(Also from Gary Mokotoff's "What's Nu")
The Tel Aviv Chevra Kadisha (Burial Society) has placed information online about those buried in six Tel Aviv area cemeteries. Included is the decedent's name, father's name, date of death (both Hebrew and secular) and cemetery name.
The site is located at http://www.kadisha.biz/. It is completely in Hebrew. To search for an individual or do a generic surname search, you must type the information in Hebrew. If you don't have a Hebrew keyboard use the Stephen P. Morse English to Hebrew transliteration program located at http://stevemorse.org/hebrew/eng2heb.html.
The site is shut down on Shabbat and holy days.
April 17 Meeting Notes
President Mark Heckman called the meeting to order. He noted that elections for new officers will be held in May. Treasurer Allan Bonderoff and Secretary Susanne Levitsky have agreed to continue on in their positions, but nominations are needed for president and vice-president of programming.
Burt Hecht expressed an interest in serving as president but would need a vice president to help with program planning.
Member and author Mort Rumberg has generously donated a copy of his book, "Codename: Snake" to our library. The award-winning novel is about a Jewish assassin operating in Nazi Germany.
Allan Bonderoff presented the treasurer's report. With two recent dues checks, the balance in our account is $1564.58.
Art Yates reported on the recent meeting of the Sacramento Valley Genealogical Society and noted that founder Iris Carter Jones recently passed away. She had been instrumental in leading the fight to keep state vital records accessible.
Programming Vice-President Burt Hecht gave an overview of upcoming meetings:
Monday, May 15, 7 p.m. -- Les Finke - Creating Family Video Documentaries
Monday, June 19, 7 p.m. -- Pam Dallas -- Making the Most of Cemetery Research
July -- research sources in New York area (in conjunction with IAJGS August conference)
August -- No meeting due to New York conference
September -- Conference highlights
October -- Jewish history in Northern California
November -- Mark Heckman on his trip to Ukraine
December -- "Antique Roadshow" with members bringing in heirlooms, memorabilia
Mark reminded members about the Web site, www.jgss.org and Bob Wascou told new members and visitors that they have to subscribe to our list server in order to get e-mail notification.
Members can check books and CDs out of our library. Mark has started to do an updated inventory of our collection. He noted that Marv Freedman has volunteered to donate a laptop computer for that purpose.
Mark said that in line with our new tradition, taking a few minutes to share personal successes or roadblocks at each meeting, Art Yates had something to share.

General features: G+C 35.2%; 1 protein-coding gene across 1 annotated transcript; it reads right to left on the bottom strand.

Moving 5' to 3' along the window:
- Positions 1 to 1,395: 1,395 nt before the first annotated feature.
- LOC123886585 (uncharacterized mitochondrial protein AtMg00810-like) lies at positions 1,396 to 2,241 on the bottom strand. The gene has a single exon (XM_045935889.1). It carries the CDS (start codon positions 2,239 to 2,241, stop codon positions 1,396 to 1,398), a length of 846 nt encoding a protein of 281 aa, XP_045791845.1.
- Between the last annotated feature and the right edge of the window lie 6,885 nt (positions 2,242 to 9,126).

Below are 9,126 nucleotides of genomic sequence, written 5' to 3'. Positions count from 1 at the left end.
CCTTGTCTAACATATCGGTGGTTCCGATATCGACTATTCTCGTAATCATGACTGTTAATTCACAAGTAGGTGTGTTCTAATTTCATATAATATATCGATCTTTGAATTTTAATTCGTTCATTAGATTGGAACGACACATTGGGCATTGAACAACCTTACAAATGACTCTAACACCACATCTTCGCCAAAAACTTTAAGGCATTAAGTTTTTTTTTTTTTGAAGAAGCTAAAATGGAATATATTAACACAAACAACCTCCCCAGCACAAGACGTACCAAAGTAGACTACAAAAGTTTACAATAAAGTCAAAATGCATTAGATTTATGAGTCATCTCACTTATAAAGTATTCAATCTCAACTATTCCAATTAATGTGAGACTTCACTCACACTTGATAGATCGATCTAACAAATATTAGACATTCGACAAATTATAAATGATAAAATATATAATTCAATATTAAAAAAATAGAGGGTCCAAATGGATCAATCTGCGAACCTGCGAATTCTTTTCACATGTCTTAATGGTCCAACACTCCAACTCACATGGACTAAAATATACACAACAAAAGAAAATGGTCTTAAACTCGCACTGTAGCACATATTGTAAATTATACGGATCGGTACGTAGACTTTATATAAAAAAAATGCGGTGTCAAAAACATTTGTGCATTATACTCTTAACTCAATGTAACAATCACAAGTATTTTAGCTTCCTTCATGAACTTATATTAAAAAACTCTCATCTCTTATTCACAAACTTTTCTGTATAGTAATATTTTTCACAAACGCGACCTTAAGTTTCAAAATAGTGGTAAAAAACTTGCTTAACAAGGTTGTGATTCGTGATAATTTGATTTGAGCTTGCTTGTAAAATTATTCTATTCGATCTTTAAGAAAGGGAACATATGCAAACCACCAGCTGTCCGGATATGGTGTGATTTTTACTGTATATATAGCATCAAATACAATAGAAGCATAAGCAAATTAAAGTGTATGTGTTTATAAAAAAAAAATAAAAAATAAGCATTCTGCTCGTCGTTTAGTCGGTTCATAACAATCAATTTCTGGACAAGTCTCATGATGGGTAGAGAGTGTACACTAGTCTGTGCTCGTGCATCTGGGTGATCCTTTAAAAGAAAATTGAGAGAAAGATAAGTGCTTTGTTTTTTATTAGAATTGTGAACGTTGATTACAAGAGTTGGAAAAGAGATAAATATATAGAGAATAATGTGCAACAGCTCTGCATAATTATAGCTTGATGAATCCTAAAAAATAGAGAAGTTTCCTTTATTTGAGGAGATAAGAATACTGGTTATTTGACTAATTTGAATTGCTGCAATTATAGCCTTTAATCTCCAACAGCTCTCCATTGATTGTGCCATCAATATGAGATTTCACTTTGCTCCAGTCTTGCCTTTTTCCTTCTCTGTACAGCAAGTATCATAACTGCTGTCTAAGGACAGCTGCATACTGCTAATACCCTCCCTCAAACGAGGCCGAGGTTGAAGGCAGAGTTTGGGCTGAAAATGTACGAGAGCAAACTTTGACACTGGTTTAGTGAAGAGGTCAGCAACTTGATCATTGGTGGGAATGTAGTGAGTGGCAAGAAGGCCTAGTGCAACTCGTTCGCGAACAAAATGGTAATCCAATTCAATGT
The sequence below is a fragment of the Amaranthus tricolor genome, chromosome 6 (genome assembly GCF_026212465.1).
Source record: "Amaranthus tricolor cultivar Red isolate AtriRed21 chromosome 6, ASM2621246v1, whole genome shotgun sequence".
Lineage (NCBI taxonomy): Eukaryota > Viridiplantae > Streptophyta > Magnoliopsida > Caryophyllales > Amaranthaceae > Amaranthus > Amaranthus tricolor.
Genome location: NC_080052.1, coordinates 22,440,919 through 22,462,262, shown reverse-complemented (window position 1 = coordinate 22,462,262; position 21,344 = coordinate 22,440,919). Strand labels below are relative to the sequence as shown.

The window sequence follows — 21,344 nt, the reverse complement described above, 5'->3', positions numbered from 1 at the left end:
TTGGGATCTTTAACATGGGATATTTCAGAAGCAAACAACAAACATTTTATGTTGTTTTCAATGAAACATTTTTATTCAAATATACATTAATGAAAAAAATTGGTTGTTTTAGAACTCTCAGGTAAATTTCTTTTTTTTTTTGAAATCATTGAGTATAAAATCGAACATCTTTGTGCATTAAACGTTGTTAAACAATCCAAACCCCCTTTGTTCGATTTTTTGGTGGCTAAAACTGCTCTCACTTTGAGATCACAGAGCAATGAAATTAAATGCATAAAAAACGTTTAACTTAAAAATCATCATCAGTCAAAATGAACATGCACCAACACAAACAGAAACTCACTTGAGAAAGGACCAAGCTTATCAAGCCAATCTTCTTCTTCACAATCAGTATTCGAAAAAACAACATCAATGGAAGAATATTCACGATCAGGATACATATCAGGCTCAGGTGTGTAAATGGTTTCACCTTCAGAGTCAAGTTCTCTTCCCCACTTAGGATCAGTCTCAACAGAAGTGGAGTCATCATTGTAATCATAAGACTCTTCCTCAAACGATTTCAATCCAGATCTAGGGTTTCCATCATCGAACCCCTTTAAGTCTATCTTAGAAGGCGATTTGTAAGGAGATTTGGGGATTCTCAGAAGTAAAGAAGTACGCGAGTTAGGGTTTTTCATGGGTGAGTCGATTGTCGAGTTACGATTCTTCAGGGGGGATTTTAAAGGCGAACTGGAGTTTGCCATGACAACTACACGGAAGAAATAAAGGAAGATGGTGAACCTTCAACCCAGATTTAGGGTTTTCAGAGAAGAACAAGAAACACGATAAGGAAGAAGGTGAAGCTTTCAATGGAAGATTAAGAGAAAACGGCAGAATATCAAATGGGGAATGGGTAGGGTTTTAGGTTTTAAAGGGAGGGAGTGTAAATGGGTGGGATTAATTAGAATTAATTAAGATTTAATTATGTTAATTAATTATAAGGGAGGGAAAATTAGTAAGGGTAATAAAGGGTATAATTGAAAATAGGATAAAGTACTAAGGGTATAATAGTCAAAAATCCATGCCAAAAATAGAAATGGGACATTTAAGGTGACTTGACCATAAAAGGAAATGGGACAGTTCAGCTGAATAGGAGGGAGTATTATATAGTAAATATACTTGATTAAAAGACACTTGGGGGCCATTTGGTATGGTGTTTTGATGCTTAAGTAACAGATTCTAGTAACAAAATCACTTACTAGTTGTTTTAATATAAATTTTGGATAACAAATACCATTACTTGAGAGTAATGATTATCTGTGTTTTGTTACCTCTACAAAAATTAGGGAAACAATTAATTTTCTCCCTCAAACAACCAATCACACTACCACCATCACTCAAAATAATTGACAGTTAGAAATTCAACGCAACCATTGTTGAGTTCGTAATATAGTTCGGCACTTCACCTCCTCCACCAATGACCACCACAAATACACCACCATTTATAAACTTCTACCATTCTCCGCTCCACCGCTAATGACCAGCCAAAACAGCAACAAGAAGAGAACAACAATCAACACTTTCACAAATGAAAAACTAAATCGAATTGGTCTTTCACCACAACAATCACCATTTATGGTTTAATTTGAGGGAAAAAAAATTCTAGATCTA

Art said that when he went to the Sacramento Bee's Web site to try to find Iris Carter Jones' obituary, he somehow found www.obits.com . He found a Chicago paper via the search engine and found a reference to an obituary for the father of his wife's two cousins he was searching for. For $3.95 he could purchase the whole obituary (and did) . He found references to where the two were living and their married names, and went to ancestry.com and ultimately ended up with a phone number for one of the cousins, although hasn't reached her yet.
Through his search efforts, he found an obituary for one of his own cousins and discovered that the archives in Missouri have been greatly expanded since the last time he used them. "If you have a death certificate registration number you can get a copy of it for only a dollar." Art said there were also war records and naturalization records.
It was suggested that re cemetery records, find out who's paying for the maintenance on the cemetery plot. That is a potential source of information.
Member Allan Dolgow shared a url for the Mt. Hebron Cemetery in New York, which has information online and allows a name search: http://www.mounthebroncemetery.com/search.asp?type=interment
Allan also passed on a cemetery directory page for other New York cemeteries:
In other items, Marilyn Amir wanted to let the group know that Tuesday, April 25 is Yom Ha Shoah, Holocaust Remembrance Day. It will be commemorated at 7 p.m. at B'nai Israel.
April Speakers --David and Sonia Hoffman
The Grand Duchy of Lithuania Project
We were pleased to have David and Sonia Hoffman up from the Los Angeles area to speak to us (as well as the Bay Area JGS the day before).
David Hoffman, a clinical psychologist and former UCLA professor, was co-founder of the Litvak Special Interest Group (SIG). He and his wife Sonia, president of the Jewish Genealogical Society of Los Angeles since 2001, established the nonprofit Jewish Family History Foundation. The Foundation offers the Grand Duchy of Lithuania Project, which can bridge the gap from 19th to 18th century records. Their work was featured in a 2004 Jerusalem Post article.
They have been tackling the project for about six years, working with thousands of public records, constantly learning new things. David had traced his Friedman family of Ariogala, Lithuania to an 1816 census, and while visiting the archives in Vilnius in 1999, asked if other documents were available. He found the 1784 and 1765 Ariogala census-tax lists, identifying his family, through naming patterns, to the mid-1600s.